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Feds seek extradition of Algerian pilot

(CNN) -- Prosecutors at an extradition hearing Friday said an Algerian pilot arrested in London instructed four of the hijackers involved in the attacks on New York and Washington.

The man's attorney denounces the allegations as false.

Lotfi Raissi, 27, was detained last week following the attacks. He was re-arrested Friday on an international arrest warrant originated in the United States.

A criminal complaint presented in a London court says the United States wants Lotfi Raissi extradited because he "did knowingly and willfully make a materially false, fictitious and fraudulent statement ..." to the Federal Aviation Administration (FAA) to get his pilots' license.

The prosecutor in London said Raissi also soon may face more serious charges -- conspiracy to murder.

CNN has learned that Raissi took simulator training at Sawyer Aviation in Phoenix, Arizona, as late as this past June -- with Hani Hanjour, the alleged pilot of American Airlines Flight 77, which crashed into the Pentagon. Hanjour lived at various times with three of the four other hijackers of flight 77 in San Diego and Arizona, where Raissi lived. Records show he was picked up twice for speeding.

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According to British prosecutors, Raissi was there to make sure the hijackers of flight 77 were well-trained.

But Raissi's lawyer says Raissi is not involved.

"He adamantly denies any involvement in the recent appalling tragedies and he is confident that he will be absolved of all involvement," said Richard Egan.

Judge Nicholas Evans has ordered that Raissi should remain in custody and appear before the court again October 5.

British authorities searched his home; they say they have a pilot's log with pages missing, records they believe of his time with the suspected hijackers.

Investigative sources tell CNN they believe Raissi is a foot soldier like the other 19 hijackers. Specialists say he fits a pattern.

"He fits in the sense he is of approximately the same age group as the hijackers," said M.J. Gohel of the Asia Pacific Foundation. "He comes from a simple but middle class background."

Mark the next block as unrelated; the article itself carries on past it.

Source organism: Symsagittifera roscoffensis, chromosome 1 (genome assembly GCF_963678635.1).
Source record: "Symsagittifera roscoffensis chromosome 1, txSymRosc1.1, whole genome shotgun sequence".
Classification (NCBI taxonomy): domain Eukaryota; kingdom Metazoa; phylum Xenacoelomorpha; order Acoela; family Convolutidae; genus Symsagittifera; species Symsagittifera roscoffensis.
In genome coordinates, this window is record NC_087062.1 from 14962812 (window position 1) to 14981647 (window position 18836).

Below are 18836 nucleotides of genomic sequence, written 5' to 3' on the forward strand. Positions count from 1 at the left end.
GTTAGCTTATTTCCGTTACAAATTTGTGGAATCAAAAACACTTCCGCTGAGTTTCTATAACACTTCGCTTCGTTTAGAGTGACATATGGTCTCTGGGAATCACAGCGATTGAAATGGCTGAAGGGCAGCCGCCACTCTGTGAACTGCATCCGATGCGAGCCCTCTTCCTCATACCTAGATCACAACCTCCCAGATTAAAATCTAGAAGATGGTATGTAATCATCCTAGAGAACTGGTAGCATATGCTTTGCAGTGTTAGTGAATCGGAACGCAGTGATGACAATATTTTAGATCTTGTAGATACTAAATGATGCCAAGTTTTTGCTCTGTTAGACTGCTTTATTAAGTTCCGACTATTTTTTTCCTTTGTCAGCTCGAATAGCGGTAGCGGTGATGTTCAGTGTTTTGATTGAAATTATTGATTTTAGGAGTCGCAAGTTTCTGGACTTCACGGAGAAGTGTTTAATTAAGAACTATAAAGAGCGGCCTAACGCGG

Links to Europe

Investigation sources say they're operating under the belief the September 11 attacks were conceived, developed and funded internationally, and they're focusing their inquiry on the United Kingdom, Germany and the United Arab Emirates (UAE).

The mammoth investigation is requiring unprecedented law-enforcement cooperation worldwide to uncover a presumed support system for the attackers.

"It's been acknowledged across Europe that there is support and we're working very closely indeed with the FBI in relation to their investigation," said Sir John Stevens of the London Metropolitan Police.

Terrorism experts say the United Kingdom is a good place to look for more people who may have been involved.

"In the UK, there are a lot of groups that are sympathetic to the bin Laden network or the al Qaeda network, if you like, as well as to the other groups," said Gohel.

Scotland Yard acknowledges that some of the 19 suspected hijackers appear to have at least passed through the UK and are looking into whether they may have stayed by using aliases.

"We want to research that information very thoroughly indeed to make sure there's been no other movement at any other time," said David Veness of Scotland Yard.

Sources say they have been able to link at least three hijackers to associates of bin Laden, and they're hoping that by finding the masterminds they can prove even more links to his al Qaeda network.

-- From CNN National Correspondent Eileen O'Connor.


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